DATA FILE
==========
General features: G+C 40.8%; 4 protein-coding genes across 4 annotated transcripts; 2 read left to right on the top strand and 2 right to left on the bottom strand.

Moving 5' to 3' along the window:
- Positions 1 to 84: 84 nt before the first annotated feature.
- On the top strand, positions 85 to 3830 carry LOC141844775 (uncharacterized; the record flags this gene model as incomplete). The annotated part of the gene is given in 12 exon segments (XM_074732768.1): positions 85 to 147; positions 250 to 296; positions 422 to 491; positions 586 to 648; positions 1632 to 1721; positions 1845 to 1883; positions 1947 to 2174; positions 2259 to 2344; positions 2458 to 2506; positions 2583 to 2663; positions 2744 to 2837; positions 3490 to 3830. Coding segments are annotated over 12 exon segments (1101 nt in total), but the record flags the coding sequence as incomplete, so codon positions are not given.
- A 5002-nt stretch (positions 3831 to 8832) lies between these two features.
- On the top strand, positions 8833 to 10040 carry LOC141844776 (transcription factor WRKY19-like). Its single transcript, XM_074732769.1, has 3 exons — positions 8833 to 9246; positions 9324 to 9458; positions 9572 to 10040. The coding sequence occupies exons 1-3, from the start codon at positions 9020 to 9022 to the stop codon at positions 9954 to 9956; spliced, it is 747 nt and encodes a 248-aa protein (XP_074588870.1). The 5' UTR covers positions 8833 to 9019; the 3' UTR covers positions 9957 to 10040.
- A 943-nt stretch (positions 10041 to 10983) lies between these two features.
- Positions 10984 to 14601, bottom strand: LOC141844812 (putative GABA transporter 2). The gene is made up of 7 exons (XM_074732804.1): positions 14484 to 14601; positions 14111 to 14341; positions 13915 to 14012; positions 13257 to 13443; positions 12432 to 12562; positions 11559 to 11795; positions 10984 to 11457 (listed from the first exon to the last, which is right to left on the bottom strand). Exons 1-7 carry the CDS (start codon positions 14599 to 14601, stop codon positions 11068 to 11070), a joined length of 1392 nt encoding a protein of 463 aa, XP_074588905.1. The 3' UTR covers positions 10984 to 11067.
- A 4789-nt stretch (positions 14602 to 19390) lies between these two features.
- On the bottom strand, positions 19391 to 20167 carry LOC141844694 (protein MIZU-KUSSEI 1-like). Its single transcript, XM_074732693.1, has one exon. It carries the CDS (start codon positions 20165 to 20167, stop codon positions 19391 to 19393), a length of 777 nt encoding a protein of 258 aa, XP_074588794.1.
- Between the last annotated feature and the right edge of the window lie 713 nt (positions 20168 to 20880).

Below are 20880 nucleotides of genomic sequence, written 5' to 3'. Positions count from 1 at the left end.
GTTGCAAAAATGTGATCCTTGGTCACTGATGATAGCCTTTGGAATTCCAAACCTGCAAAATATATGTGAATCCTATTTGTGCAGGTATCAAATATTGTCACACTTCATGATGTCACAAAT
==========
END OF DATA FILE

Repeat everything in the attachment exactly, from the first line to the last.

General features: G+C 40.8%; 4 protein-coding genes across 4 annotated transcripts; 2 read left to right on the top strand and 2 right to left on the bottom strand.

Moving 5' to 3' along the window:
- Positions 1 to 84: 84 nt before the first annotated feature.
- On the top strand, positions 85 to 3830 carry LOC141844775 (uncharacterized; the record flags this gene model as incomplete). The annotated part of the gene is given in 12 exon segments (XM_074732768.1): positions 85 to 147; positions 250 to 296; positions 422 to 491; positions 586 to 648; positions 1632 to 1721; positions 1845 to 1883; positions 1947 to 2174; positions 2259 to 2344; positions 2458 to 2506; positions 2583 to 2663; positions 2744 to 2837; positions 3490 to 3830. Coding segments are annotated over 12 exon segments (1101 nt in total), but the record flags the coding sequence as incomplete, so codon positions are not given.
- A 5002-nt stretch (positions 3831 to 8832) lies between these two features.
- On the top strand, positions 8833 to 10040 carry LOC141844776 (transcription factor WRKY19-like). Its single transcript, XM_074732769.1, has 3 exons — positions 8833 to 9246; positions 9324 to 9458; positions 9572 to 10040. The coding sequence occupies exons 1-3, from the start codon at positions 9020 to 9022 to the stop codon at positions 9954 to 9956; spliced, it is 747 nt and encodes a 248-aa protein (XP_074588870.1). The 5' UTR covers positions 8833 to 9019; the 3' UTR covers positions 9957 to 10040.
- A 943-nt stretch (positions 10041 to 10983) lies between these two features.
- Positions 10984 to 14601, bottom strand: LOC141844812 (putative GABA transporter 2). The gene is made up of 7 exons (XM_074732804.1): positions 14484 to 14601; positions 14111 to 14341; positions 13915 to 14012; positions 13257 to 13443; positions 12432 to 12562; positions 11559 to 11795; positions 10984 to 11457 (listed from the first exon to the last, which is right to left on the bottom strand). Exons 1-7 carry the CDS (start codon positions 14599 to 14601, stop codon positions 11068 to 11070), a joined length of 1392 nt encoding a protein of 463 aa, XP_074588905.1. The 3' UTR covers positions 10984 to 11067.
- A 4789-nt stretch (positions 14602 to 19390) lies between these two features.
- On the bottom strand, positions 19391 to 20167 carry LOC141844694 (protein MIZU-KUSSEI 1-like). Its single transcript, XM_074732693.1, has one exon. It carries the CDS (start codon positions 20165 to 20167, stop codon positions 19391 to 19393), a length of 777 nt encoding a protein of 258 aa, XP_074588794.1.
- Between the last annotated feature and the right edge of the window lie 713 nt (positions 20168 to 20880).

Below are 20880 nucleotides of genomic sequence, written 5' to 3'. Positions count from 1 at the left end.
GTTGCAAAAATGTGATCCTTGGTCACTGATGATAGCCTTTGGAATTCCAAACCTGCAAAATATATGTGAATCCTATTTGTGCAGGTATCAAATATTGTCACACTTCATGATGTCACAAAT